Creole Lunch House is an old home turned diner in Lafayette, the heart of Cajun Country in South Louisiana. It’s a lunchtime favorite with blue-collar workers and downtown office workers alike, and definitely not on the tourist or guidebook radar (yet). You’ll see the oyster shell parking lot and the little wooden sign next to the institutional green wooden siding of the house. The unpretentious décor of Creole Lunch House includes artworks by local artists, although it’s mostly a nice afterthought to the basic tables and chairs. The real art is the food. You’re really there for the little chow line to sample a small smorgasbord of Southern specialties, cooked with love by the Creole ladies of the house.

Little Chow Line at Creole Lunch House, Lafayette LA

THE DISH: SMOTHERED CHICKEN (over rice & gravy)

Southern style smothered chicken would have as many variations as there are Southern grandmothers, but the basic ingredients include onions (yellow and green), celery, bell pepper, oil, flour, salt, and pepper. Some folks use bacon drippings and/or chicken stock to enhance the gravy.

I’m not sure the exact recipe the Creole Lunch House ladies serve, but the smothered chicken there is awesome. And you can choose from a fantastic offering of side dishes that include Southern favorites like rice dressing, rice & gravy, yams, collard greens, and cornbread muffins.

If I lived in Lafayette, I’d probably eat at Creole Lunch House two or three times a week, as the main dishes vary daily, and the hearty plates would be my lunch and a good leftover dinner. (Do you see all that styrofoam take-out packaging??)

To me, the food is more Southern and soul, but there are some Creole specialties as well. This is South Louisiana, after all. The sweet ladles at Creole Lunch House really pile it on the plate, so go hungry.

Smothered Chicken Plate, Creole Lunch House, Lafayette LA


THE DAMAGE: under $9 for a lunch plate and soda. unbelievably cheap.


713 12th Street, Lafayette, LA 70501

Phone: (337) 232-9929

Website:  Nope

Creole Lunch House sign
Creole Lunch House sign

Spice-Rubbed Quails (Cindy’s Backstreet Kitchen, St. Helena CA)

Cindy’s Backstreet Kitchen – St. Helena CA – Restaurant Review

The Spot: Cindy’s Backstreet Kitchen, St. Helena CA (Napa Valley)

Cindy\'s Backstreet Kitchen, St. Helena CA

The Vibe: Cindy’s Backstreet Kitchen is a really pleasant dining environment, a charming converted home (on a back street) that feels like a Northern California version of a New Orleans restaurant. You enter through a white picket fence and brick courtyard to the door; off to your right is a clever metal gate that’s sculpturally cut like corn stalks. There’s a lovely patio area outside, two rooms and a bar area downstairs in the house, and dining rooms upstairs as well.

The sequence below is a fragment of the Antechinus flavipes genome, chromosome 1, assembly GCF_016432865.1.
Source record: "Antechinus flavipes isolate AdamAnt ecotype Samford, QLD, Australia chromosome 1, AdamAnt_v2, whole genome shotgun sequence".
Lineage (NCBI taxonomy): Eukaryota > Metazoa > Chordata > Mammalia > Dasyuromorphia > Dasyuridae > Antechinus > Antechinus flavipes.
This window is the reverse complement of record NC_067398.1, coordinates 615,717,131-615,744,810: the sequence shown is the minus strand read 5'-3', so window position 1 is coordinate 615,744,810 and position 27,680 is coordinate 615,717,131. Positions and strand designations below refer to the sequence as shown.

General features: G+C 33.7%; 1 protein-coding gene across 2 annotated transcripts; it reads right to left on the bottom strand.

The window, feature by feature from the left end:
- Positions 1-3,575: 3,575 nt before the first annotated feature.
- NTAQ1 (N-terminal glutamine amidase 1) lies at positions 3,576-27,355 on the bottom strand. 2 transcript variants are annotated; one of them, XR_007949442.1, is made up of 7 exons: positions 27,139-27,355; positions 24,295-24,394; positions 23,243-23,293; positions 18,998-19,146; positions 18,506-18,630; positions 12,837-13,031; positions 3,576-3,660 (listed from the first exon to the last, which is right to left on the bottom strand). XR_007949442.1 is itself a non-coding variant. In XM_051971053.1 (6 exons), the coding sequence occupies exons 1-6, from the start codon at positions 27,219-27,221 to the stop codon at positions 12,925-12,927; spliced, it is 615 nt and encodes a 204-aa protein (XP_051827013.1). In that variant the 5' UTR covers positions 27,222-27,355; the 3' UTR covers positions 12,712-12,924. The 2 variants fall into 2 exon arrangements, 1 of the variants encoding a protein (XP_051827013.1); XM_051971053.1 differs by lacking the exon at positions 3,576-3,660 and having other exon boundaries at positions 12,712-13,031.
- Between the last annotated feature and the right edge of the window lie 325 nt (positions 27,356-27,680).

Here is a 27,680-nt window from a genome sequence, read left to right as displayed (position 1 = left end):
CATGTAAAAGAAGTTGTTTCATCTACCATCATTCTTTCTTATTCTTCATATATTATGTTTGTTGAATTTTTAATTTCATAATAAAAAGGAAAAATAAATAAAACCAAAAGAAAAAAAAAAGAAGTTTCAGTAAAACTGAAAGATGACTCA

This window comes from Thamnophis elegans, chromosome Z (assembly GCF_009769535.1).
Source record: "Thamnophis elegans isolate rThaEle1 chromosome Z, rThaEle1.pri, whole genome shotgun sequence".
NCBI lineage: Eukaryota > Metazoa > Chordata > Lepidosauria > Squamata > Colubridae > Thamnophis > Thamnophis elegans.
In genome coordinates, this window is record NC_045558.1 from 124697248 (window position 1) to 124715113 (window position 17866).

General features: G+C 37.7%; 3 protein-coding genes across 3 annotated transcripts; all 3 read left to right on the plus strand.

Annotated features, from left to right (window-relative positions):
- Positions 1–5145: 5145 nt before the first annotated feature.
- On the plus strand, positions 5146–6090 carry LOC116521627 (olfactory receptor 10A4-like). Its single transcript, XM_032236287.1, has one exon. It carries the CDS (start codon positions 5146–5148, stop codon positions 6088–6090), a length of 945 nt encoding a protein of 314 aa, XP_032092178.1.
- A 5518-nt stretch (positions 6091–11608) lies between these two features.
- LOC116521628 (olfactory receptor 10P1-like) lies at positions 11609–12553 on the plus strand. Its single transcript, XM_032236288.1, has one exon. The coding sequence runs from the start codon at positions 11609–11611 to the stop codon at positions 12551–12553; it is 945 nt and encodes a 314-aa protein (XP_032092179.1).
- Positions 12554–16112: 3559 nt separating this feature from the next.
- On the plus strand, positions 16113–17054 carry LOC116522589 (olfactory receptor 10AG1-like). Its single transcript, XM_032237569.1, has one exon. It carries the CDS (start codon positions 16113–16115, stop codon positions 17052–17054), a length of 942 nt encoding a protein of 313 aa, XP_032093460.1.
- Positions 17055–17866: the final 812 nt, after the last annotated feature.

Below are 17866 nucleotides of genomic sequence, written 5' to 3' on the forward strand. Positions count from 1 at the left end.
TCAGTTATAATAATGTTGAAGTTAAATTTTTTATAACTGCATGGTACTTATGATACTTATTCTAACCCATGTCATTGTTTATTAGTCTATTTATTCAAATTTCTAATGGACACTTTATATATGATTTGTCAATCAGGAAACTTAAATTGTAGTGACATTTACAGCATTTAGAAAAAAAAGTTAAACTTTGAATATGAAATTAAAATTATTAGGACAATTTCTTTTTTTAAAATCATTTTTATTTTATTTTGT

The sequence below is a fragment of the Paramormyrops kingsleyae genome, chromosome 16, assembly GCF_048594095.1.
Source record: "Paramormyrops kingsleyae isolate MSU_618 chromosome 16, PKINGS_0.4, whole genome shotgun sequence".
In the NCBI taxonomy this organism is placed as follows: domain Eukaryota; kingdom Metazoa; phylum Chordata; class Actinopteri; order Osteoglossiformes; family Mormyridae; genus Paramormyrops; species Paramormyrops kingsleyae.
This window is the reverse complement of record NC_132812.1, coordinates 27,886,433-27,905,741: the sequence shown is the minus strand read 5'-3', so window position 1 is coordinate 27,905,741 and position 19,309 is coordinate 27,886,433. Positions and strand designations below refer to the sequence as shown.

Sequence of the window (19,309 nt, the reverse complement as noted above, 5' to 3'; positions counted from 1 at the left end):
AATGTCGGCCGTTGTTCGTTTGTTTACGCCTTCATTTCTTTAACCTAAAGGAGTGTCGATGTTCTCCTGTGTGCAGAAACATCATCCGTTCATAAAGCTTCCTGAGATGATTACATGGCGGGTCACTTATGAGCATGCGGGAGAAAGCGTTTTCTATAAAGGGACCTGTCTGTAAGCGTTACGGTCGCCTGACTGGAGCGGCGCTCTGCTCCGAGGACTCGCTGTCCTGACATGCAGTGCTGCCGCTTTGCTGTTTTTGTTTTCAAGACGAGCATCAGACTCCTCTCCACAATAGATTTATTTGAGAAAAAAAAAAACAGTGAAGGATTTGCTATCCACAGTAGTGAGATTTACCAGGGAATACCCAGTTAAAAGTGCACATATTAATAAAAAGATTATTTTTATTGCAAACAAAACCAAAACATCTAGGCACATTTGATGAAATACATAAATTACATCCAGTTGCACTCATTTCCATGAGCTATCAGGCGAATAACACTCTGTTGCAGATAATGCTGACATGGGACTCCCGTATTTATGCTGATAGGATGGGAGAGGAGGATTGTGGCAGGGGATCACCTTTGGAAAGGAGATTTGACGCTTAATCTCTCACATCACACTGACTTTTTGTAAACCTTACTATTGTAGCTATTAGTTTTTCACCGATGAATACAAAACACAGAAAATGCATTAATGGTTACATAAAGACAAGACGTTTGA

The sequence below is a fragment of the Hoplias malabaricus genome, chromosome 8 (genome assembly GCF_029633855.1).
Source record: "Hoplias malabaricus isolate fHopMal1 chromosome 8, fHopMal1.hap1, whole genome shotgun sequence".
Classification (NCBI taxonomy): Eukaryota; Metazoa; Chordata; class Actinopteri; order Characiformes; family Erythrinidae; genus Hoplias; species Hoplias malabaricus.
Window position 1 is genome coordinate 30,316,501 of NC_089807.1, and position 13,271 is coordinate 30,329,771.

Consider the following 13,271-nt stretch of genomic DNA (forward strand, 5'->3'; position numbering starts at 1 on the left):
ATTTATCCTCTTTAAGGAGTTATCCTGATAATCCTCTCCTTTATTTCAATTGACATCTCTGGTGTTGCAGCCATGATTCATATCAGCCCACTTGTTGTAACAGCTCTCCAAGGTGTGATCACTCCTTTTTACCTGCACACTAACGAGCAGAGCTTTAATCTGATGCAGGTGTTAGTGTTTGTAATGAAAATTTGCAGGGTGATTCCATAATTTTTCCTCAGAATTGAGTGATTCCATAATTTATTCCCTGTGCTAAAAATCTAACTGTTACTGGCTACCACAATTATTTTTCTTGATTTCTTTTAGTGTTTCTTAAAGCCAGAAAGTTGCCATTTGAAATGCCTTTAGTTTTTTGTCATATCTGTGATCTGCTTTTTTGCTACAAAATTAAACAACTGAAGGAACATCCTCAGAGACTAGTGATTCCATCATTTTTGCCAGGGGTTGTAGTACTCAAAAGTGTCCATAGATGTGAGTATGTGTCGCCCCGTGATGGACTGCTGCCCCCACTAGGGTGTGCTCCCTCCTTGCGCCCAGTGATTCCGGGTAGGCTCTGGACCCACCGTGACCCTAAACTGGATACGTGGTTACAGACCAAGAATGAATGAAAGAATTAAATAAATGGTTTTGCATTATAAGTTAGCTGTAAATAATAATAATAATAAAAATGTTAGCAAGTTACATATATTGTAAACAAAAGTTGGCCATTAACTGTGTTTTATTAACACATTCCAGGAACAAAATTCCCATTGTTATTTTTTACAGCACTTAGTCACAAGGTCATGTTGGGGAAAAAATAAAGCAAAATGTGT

The restaurant interior is rustic farmhouse white with black accents, awash in natural light from large windows. It’s got black and white striped fabric booths and black and white wallpaper; both feel like contemporary California interpretations of classic French décor. (Hey, a perfect metaphor for the food. We know Cindy’s smart!) There’s an eclectic (cool) art collection, including some great works in the rooms upstairs (which you can peruse en route to the loo).

Negative points for leaving the barside TVs on during lunch. Ugh. Downer. Send those kids and creeps to a sports bar. Even if the TVs were off, be warned that it can get a bit loud.

Corn Stalk Fence, Cindy\'s Backstreet Kitchen

The Service: We must be honest: it was really, really dreadful. Even on the most languorous day, we don’t want to wait so long for someone to bring bread, for someone to acknowledge us, for them to come back to take our order, and an excruciating wait to get the check.

The painfully slow service is really an issue that Cindy Pawlcyn or her management staff should resolve. Does anyone need a two-hour lunch? Even slow-moving tourists want to get to a vineyard.

The Dish: Spice-rubbed quails. Occasionally, Cindy’s offers another small roasted fowl like squab (commercially raised pigeon) instead of the standard quail dish.

Accompanied by roasted potatoes and a Moroccan pepper salad, it’s a decent amount of food that combines to make a savory, very enjoyable meal. You have to know that small birds do involve getting your hands dirty and gnawing. Like a rat, sort of, if you expect to get all the meat off.

We’d certainly return for a small bird dish or for Cindy’s other meaty temptations (but would pray for more attentive service next time).

Spiced-Rubbed Quail

The Damage: The spice-rubbed quails are $21.95, the top menu price.

The Grade: Very Good (2 out of 5)

The Skinny: Cindy’s Backstreet Kitchen
1327 Railroad Avenue, St. Helena, CA
Phone: (707) 963-1200
Owner / Chef: Cindy Pawlcyn
Executive Chef: Pablo Jacinto